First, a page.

- The Washington Times - Monday, April 18, 2011

A poll and a scathing message from an influential anti-tax group serve as a blunt reminder to Donald Trump that there’s a long road ahead of him if he wants to be a serious contender for president.

With no clear favorite for the GOP’s 2012 presidential nominee, the Manhattan billionaire has spent months flirting with a White House bid and seen his name jump in some presidential polls, while he leveled stiff criticism at the Obama White House. He boasts about what he sees as his conservative credentials, overall smarts and top-notch business pedigree.

But the real estate and hotel magnate got a gut check Monday after Chris Chocola, president of the Club for Growth, called Mr. Trump’s potential candidacy a joke, labeling him as just another “tax-hiking liberal” and “the King of Protectionism” when it comes to international trade. Rasmussen Reports, meanwhile, released a poll that showed more than half of the people surveyed didn’t hold Mr. Trump in a positive light — a finding that the pollster said doesn’t bode well for anyone eyeing the White House.

“A lot of the Republican contenders struggle because nobody knows who they are, so they have low support,” said Scott Rasmussen, founder and president of Rasmussen Reports. “With Donald Trump, 53 percent of the country already have a unfavorable opinion of you. That’s a tough way to run for president.”

Those negatives run contrary to the warm reception Mr. Trump has received in recent months, including at the Conservative Political Action Conference, where he won a standing ovation after delivering a speech that bashed Mr. Obama’s tenure in the White House and repeated his claim that China should face taxes on imports until it stops manipulating its currency.

“And I can tell you this, if I run and if I win, this country will be respected again,” Mr. Trump told the crowd, sending them into a frenzy.

Since then, Mr. Trump has embarked on media blitz, where he has expressed doubts about the president’s birth certificate and whether Mr. Obama actually was born in Hawaii, reviving the so-called “birther” controversy that many have considered a dead issue.

Along the way, polls suggest, he has made himself into a top contender for the 2012 Republican nomination. The Real Clear Politics average of GOP presidential polls shows him running in third place behind former Arkansas Gov. Mike Huckabee and former Massachusetts Gov. Mitt Romney.

But many people wonder whether Mr. Trump is serious about running or simply is trying to score free press to promote his other business ventures, including the reality-TV series “The Apprentice.”

“I think Donald Trump is going to help his TV-show ratings,” Mr. Rasmussen said.

On Monday, Mr. Chocola sent an early-morning email blast that pointed to passages from Mr. Trump’s “The America We Deserve,” published in 2000, in which Mr. Trump advocates for universal health care, a single-payer health care system and a one-time tax increase on wealthy Americans and trusts to help close the national debt and shore up Social Security. Mr. Chocola also said Mr. Trump is wrong to call for heavy tariffs on Chinese imports.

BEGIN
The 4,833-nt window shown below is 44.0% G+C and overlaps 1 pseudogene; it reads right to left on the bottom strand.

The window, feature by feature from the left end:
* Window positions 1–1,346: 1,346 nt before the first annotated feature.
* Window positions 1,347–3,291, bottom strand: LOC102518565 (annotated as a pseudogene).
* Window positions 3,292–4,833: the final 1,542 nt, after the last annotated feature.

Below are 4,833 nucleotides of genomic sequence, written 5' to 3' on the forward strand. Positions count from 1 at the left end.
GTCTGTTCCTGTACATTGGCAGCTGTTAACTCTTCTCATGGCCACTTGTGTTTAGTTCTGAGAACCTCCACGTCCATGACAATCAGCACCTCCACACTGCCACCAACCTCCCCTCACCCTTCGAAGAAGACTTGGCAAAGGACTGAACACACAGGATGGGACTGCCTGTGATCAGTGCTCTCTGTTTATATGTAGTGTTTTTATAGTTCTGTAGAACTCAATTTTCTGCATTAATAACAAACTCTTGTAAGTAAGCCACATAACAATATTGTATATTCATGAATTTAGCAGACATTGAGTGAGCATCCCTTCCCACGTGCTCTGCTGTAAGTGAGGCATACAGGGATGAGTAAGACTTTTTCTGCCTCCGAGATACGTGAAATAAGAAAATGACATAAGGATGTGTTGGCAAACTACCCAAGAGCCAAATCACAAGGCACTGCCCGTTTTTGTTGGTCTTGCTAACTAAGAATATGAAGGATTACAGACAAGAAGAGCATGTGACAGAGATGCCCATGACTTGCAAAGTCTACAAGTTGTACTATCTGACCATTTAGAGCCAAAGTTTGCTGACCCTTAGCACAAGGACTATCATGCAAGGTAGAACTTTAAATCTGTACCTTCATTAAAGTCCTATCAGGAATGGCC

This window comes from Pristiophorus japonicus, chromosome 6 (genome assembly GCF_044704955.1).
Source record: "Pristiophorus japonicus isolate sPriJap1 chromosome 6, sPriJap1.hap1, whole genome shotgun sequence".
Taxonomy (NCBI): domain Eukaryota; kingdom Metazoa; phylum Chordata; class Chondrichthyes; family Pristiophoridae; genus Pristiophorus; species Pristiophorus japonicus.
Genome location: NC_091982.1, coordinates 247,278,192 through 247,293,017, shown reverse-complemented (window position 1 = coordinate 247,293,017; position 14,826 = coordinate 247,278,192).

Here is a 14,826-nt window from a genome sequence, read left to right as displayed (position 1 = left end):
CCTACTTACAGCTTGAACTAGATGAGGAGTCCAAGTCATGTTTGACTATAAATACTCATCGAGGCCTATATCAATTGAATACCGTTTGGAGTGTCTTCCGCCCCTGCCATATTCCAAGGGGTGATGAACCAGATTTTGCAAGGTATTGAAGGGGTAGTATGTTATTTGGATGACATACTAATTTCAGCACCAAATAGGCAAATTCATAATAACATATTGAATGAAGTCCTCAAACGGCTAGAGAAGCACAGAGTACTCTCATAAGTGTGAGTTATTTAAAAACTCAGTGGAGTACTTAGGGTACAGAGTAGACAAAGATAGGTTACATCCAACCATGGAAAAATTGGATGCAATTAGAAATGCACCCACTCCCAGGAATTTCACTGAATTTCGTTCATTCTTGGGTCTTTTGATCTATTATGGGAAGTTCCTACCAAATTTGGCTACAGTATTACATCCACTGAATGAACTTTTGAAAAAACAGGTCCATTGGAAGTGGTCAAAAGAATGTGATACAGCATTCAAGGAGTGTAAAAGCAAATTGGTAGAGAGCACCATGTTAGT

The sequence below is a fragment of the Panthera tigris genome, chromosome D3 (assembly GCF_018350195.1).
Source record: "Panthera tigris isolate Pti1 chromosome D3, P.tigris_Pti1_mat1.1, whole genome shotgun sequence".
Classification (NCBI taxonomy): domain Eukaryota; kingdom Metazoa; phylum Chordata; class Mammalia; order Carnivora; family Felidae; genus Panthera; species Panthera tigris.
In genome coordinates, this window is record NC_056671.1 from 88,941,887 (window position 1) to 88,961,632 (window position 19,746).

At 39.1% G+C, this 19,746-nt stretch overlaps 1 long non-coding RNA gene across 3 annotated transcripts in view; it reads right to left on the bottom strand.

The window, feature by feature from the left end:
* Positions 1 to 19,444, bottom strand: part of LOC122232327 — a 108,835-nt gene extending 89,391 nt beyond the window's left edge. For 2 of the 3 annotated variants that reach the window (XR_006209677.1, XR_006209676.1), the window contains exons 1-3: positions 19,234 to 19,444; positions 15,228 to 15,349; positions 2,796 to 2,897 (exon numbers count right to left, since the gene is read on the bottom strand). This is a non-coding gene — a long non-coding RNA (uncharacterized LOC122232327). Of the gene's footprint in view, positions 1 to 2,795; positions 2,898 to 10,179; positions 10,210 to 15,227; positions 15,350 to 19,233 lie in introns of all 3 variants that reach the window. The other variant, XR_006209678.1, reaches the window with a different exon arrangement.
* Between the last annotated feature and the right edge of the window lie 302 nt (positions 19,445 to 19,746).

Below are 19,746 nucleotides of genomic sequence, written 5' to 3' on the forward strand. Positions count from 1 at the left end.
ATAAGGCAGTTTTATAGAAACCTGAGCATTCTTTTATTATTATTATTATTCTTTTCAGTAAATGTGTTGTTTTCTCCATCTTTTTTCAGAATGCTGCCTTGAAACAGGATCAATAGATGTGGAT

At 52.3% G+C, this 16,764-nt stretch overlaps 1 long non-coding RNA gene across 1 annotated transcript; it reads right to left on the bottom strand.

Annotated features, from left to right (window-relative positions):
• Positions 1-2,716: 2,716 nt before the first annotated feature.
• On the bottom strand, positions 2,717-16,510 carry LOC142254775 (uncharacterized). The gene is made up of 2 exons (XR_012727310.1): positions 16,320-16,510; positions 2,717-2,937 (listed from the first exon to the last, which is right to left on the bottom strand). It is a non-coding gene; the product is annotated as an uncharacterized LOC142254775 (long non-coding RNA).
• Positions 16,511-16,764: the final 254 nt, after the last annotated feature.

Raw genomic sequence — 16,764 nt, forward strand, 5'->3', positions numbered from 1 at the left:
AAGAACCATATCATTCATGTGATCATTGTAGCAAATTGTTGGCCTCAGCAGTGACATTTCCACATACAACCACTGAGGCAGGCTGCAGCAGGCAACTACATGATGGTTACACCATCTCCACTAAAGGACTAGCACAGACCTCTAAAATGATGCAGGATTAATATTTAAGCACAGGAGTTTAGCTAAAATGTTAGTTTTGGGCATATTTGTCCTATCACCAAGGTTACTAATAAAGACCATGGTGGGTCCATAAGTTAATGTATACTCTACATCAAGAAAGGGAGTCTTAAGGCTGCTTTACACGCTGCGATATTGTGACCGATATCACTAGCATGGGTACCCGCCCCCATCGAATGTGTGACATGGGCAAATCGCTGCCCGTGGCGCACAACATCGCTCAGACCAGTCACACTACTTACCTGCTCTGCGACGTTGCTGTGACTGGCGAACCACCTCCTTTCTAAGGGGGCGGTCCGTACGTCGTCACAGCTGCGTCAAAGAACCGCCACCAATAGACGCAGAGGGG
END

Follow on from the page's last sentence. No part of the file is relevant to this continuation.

“Donald Trump for president? You’ve got to be joking,” Mr. Chocola said in the email. “Donald Trump has advocated for massive tax increases that display a stunning lack of knowledge of how to create jobs. His love for a socialist-style universal health care system and his alarming obsession with protectionist policies are automatic disqualifiers among free-market conservatives. This publicity stunt will sputter and disappear just as quickly as the ‘The Apprentice’ is losing viewers.”

Afterward, in an interview with The Washington Times, Mr. Chocola, a former Republican congressman from Indiana, said it’s time for people to “focus on the substance, rather than the show” that is Mr. Trump.

“He’s a showman, and his competence in life is being a self-promoter, but what we need is someone whose competence is promoting pro-growth policy,” Mr. Chocola said. “This is serious business, and it is going to take a serious leader to address the problems we have, and he is not it.”

Others are taking a more wait-and-see approach.

Grover Norquist, president of Americans for Tax Reform, said he still has a lot to learn about Mr. Trump´s politics; however, he is under the impression that Mr. Trump plans to sign ATR’s no-new-tax pledge.

“If he is going to be running on a no-tax-increase platform and wants to run as a Reagan Republican, I think that would be good news,” he said. “I think he enlivens the race and raised the visibility, and if he has written and said things in the past, it’s fair to call him on it, and he needs to speak to it.”

John Zogby, an independent national pollster, said the big question for Mr. Trump is whether he is willing to go through the political grind necessary to be taken seriously in the Iowa caucuses and New Hampshire primary.

“Is Donald Trump going to want to subject himself to clusters of three people, coffee klatches of 14? Are we going to see him stay in a Motel 6 and survive on cold turkey sandwiches?” he said. “If he is willing to do all that, all bets are off.”

Mr. Zogby, like Mr. Rasmussen, predicted there’s “very little chance Donald Trump stays a serious candidate.”

“Somehow, landing the big plane, with the entourage, the Beaujolais, that’s not made to order for Iowa or New Hampshire,” Mr. Zogby said.

• Seth McLaughlin can be reached at smclaughlin@washingtontimes.com.

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